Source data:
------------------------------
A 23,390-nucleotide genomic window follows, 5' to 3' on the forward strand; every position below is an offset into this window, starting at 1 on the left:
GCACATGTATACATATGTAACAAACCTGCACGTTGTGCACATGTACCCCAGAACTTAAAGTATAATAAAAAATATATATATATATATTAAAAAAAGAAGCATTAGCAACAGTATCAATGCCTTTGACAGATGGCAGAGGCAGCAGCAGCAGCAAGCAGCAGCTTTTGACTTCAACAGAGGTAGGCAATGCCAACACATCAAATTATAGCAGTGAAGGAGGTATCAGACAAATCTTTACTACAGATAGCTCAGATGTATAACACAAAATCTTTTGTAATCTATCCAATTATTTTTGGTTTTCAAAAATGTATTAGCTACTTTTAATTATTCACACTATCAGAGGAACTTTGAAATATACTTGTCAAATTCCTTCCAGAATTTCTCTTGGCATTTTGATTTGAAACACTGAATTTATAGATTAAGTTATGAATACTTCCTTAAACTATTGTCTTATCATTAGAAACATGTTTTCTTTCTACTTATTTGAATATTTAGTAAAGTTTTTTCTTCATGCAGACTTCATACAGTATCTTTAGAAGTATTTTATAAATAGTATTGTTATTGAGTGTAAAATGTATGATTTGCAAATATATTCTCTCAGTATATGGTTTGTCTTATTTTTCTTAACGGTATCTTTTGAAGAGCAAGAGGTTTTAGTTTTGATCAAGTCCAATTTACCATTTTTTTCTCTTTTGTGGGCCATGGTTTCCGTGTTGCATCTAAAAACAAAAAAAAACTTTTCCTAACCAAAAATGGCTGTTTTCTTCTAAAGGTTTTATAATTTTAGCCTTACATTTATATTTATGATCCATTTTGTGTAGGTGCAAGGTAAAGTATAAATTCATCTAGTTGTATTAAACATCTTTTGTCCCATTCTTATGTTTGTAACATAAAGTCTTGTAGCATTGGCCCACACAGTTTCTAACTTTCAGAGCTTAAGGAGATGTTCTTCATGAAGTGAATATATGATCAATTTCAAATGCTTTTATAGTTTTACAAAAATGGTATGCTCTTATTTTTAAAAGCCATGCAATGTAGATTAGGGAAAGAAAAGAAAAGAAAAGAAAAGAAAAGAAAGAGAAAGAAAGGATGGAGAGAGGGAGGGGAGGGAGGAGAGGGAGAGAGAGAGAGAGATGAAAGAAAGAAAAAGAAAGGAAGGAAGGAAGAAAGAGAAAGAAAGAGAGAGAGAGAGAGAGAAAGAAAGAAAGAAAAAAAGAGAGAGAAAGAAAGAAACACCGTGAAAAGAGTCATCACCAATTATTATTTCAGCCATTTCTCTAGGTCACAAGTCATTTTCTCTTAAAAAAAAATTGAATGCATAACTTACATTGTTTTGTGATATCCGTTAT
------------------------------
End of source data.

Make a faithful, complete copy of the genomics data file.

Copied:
A 23,390-nucleotide genomic window follows, 5' to 3' on the forward strand; every position below is an offset into this window, starting at 1 on the left:
GCACATGTATACATATGTAACAAACCTGCACGTTGTGCACATGTACCCCAGAACTTAAAGTATAATAAAAAATATATATATATATATTAAAAAAAGAAGCATTAGCAACAGTATCAATGCCTTTGACAGATGGCAGAGGCAGCAGCAGCAGCAAGCAGCAGCTTTTGACTTCAACAGAGGTAGGCAATGCCAACACATCAAATTATAGCAGTGAAGGAGGTATCAGACAAATCTTTACTACAGATAGCTCAGATGTATAACACAAAATCTTTTGTAATCTATCCAATTATTTTTGGTTTTCAAAAATGTATTAGCTACTTTTAATTATTCACACTATCAGAGGAACTTTGAAATATACTTGTCAAATTCCTTCCAGAATTTCTCTTGGCATTTTGATTTGAAACACTGAATTTATAGATTAAGTTATGAATACTTCCTTAAACTATTGTCTTATCATTAGAAACATGTTTTCTTTCTACTTATTTGAATATTTAGTAAAGTTTTTTCTTCATGCAGACTTCATACAGTATCTTTAGAAGTATTTTATAAATAGTATTGTTATTGAGTGTAAAATGTATGATTTGCAAATATATTCTCTCAGTATATGGTTTGTCTTATTTTTCTTAACGGTATCTTTTGAAGAGCAAGAGGTTTTAGTTTTGATCAAGTCCAATTTACCATTTTTTTCTCTTTTGTGGGCCATGGTTTCCGTGTTGCATCTAAAAACAAAAAAAAACTTTTCCTAACCAAAAATGGCTGTTTTCTTCTAAAGGTTTTATAATTTTAGCCTTACATTTATATTTATGATCCATTTTGTGTAGGTGCAAGGTAAAGTATAAATTCATCTAGTTGTATTAAACATCTTTTGTCCCATTCTTATGTTTGTAACATAAAGTCTTGTAGCATTGGCCCACACAGTTTCTAACTTTCAGAGCTTAAGGAGATGTTCTTCATGAAGTGAATATATGATCAATTTCAAATGCTTTTATAGTTTTACAAAAATGGTATGCTCTTATTTTTAAAAGCCATGCAATGTAGATTAGGGAAAGAAAAGAAAAGAAAAGAAAAGAAAAGAAAGAGAAAGAAAGGATGGAGAGAGGGAGGGGAGGGAGGAGAGGGAGAGAGAGAGAGAGATGAAAGAAAGAAAAAGAAAGGAAGGAAGGAAGAAAGAGAAAGAAAGAGAGAGAGAGAGAGAGAAAGAAAGAAAGAAAAAAAGAGAGAGAAAGAAAGAAACACCGTGAAAAGAGTCATCACCAATTATTATTTCAGCCATTTCTCTAGGTCACAAGTCATTTTCTCTTAAAAAAAAATTGAATGCATAACTTACATTGTTTTGTGATATCCGTTAT